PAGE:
source: UNESCO/ERI
Description is available under license CC-BY-SA IGO 3.0

アニの古代遺跡
シルクロードの要衝として栄えた都市遺跡。アニはトルコの北東部、アルメニアとの国境である峡谷を見下ろす台地に位置する。この中世の都市は、10~11世紀にバグラト王国の首都となり、シルクロードの枝ルートの一つを管轄することで利益を得て繁栄した。その後、ビザンティン、セルジューク、ジョージアの支配下において、商業キャラバンの重要な交差路としての地位を保ち続けた。遺跡は住居、宗教的・軍事的建造物の集合体で、キリスト教やイスラム教の王朝によって、何世紀にもわたって築き上げられた中世都市の特徴をよく示している。

source: NFUAJ

Archeologische site van Ani

Deze site bevindt zich op een afgezonderd plateau in Noordoost-Turkije dat uitkijkt over een ravijn dat een natuurlijke grens vormt met Armenië. Deze middeleeuwse stad werd in de loop van de eeuwen opgebouwd door christelijke en later door moslim-dynastieën. De stad bloeide in de 10e en 11e eeuw n.Chr. toen het de hoofdstad werd van het middeleeuwse Armeense koninkrijk van de Bagratuni en kon profiteren van de controle over een tak van de Zijderoute. Later, onder het bewind van de Byzantijnen, Seltsjoeken en Georgiërs bleef het de status houden van een belangrijk kruispunt voor handelskaravanen. De invasie van de Mongolen en een verwoestende aardbeving in 1319 markeerden het begin van het verval van de stad. De site toont een breed overzicht van de evolutie van middeleeuwse architectuur: van bijna alle verschillende architectonische innovaties in de regio tussen de 7e en 13e eeuw bevat de site voorbeelden.

Source: unesco.nl

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Archaeological Site of Ani: II. Smbat City Walls © Fahriye Bayram
Outstanding Universal Value

Brief synthesis

Ani is located in the northeast of Turkey, 42 km from the city of Kars, on a secluded triangular plateau overlooking a ravine that forms the natural border with Armenia. The continuity of settlement at Ani for almost 2500 years was thanks to its geographical location, on an easily defensible plateau that was surrounded by fertile river valleys at an important gate of the Silk Roads into Anatolia. This medieval city that was once one of the cultural and commercial centres on the Silk Roads, is characterized by architecture that combines a variety of domestic, religious and military structures, creating a panorama of medieval urbanism built up over the centuries by successive Christian and Muslim dynasties. Inhabited since the Bronze Age, Ani flourished in the 10th and 11th centuries AD, when it became a capital of the medieval Armenian kingdom of the Bagratids, and profited from control over one branch of the Silk Roads. Later, under Byzantine, Seljuk, and Georgian sovereignty, it maintained its status as an important crossroads for merchant caravans, controlling trade routes between Byzantium, Persia, Syria and Central Asia. The Mongol invasion, along with a devastating earthquake in 1319 and a change in trade routes, marked the beginning of the city’s decline. It was all but abandoned by the 18th century.

The principal area of the property consists of architectural remains located in three zones: the citadel, which includes the ruins of the Kamsaragan palace, Palace church, Midjnaberd church, Sushan Pahlavuni church, the Karamadin church and the church with Six Apses; the outer citadel or walled city which includes amongst others the Fire Temple, Cathedral, Ramparts of Smbat II, Emir Ebu’l Muammeran Complex, Seljuk Palace, domestic architecture, the market, and the Silk Road Bridge; and the area outside the city walls. Rock-carved structures on the slopes of one of the valleys surrounding the city, the Bostanlar Creek, are also part of the property.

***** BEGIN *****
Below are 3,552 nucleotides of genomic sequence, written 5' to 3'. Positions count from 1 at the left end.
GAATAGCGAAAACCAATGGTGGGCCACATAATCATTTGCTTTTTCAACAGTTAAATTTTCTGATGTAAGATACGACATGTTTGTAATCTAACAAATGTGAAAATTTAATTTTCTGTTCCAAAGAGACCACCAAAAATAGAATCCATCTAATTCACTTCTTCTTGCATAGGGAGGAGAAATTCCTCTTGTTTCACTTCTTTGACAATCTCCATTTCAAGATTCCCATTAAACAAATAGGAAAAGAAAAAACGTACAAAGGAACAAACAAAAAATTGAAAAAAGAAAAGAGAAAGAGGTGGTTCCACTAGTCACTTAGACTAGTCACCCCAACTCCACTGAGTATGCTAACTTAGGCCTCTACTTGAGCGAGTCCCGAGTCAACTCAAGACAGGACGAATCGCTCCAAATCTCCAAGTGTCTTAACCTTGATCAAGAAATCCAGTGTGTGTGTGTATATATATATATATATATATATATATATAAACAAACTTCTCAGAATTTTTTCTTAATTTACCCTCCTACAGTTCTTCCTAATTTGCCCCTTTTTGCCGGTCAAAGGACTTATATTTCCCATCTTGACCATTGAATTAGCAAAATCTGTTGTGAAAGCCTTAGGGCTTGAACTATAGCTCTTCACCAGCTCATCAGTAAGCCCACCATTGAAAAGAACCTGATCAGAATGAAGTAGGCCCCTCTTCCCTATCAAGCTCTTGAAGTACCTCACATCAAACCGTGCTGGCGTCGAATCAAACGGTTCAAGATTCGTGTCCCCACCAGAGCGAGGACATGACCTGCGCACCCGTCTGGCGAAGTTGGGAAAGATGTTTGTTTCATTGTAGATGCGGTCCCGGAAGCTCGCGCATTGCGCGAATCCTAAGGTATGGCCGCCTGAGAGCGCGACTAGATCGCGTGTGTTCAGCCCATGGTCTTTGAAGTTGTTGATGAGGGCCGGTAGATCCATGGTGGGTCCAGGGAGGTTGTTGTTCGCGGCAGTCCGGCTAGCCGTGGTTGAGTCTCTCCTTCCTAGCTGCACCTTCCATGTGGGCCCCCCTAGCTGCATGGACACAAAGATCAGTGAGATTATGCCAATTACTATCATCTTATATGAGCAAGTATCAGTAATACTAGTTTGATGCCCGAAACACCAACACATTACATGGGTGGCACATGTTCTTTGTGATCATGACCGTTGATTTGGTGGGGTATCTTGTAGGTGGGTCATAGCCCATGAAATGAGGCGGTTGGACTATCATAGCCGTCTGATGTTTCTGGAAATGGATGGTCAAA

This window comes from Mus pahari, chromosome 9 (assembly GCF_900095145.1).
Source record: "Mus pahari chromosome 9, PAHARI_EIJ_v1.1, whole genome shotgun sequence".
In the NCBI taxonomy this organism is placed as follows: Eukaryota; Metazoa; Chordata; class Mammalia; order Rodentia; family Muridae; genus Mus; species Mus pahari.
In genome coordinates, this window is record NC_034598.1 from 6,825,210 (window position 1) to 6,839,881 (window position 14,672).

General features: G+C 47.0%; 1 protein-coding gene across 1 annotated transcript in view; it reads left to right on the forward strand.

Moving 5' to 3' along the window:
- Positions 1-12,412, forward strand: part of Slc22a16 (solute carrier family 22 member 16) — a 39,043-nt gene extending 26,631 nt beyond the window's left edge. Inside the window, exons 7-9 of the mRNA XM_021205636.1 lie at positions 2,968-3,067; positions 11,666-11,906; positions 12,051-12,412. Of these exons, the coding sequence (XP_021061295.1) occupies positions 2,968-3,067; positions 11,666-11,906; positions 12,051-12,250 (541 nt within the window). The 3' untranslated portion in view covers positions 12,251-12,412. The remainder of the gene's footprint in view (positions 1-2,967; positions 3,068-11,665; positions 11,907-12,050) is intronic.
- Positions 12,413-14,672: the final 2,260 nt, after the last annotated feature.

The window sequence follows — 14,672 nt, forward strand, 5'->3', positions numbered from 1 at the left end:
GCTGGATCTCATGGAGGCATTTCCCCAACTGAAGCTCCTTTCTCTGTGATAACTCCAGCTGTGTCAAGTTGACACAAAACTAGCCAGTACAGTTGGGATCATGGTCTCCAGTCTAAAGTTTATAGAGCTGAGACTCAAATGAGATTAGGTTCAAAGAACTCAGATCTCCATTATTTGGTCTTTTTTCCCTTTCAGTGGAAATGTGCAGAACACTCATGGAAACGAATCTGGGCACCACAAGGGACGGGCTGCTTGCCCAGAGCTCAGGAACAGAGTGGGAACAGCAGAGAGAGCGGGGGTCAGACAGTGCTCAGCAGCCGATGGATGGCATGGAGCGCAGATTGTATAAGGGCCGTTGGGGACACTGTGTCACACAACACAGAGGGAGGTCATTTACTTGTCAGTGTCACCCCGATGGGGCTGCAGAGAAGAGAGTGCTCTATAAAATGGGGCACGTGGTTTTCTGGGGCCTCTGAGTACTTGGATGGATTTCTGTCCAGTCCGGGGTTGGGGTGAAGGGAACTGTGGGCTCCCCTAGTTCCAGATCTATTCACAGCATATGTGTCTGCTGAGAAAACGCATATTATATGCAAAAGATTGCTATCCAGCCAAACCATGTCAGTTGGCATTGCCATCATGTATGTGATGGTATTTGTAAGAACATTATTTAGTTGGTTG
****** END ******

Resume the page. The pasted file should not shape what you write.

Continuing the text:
Religious monuments of Zoroastrian, Christian and Muslim influence, as well as public and domestic buildings in Ani provide a vivid and comprehensive picture of a distinctive relic medieval city which attests to the transmission and amalgamation of different architectural traditions that evolved in the Caucasus, Iran, Turkestan and Khorasan, and were translated into stone. This medieval settlement consists of remains from a multi-cultural centre, with all the richness and diversity of Medieval Armenian, Byzantine, Seljuk and Georgian urbanism, architecture, and art development.

Criterion (ii): Ani was a meeting place for Armenian, Georgian and diverse Islamic cultural traditions that were reflected in the architectural design, material and decorative details of the monuments. New styles, which emerged as a result of cross-cultural interactions, have turned into a new architectural language peculiar to Ani. The creation of this new language expressed in the design, craftsmanship and decoration of Ani has also been influential in the wider region of Anatolia and Caucasia.

Criterion (iii): Ani bears exceptional testimony to Armenian cultural, artistic, architectural and urban design development and it is an extraordinary representation of Armenian religious architecture known as the “Ani school”, reflecting its techniques, style and material characteristics.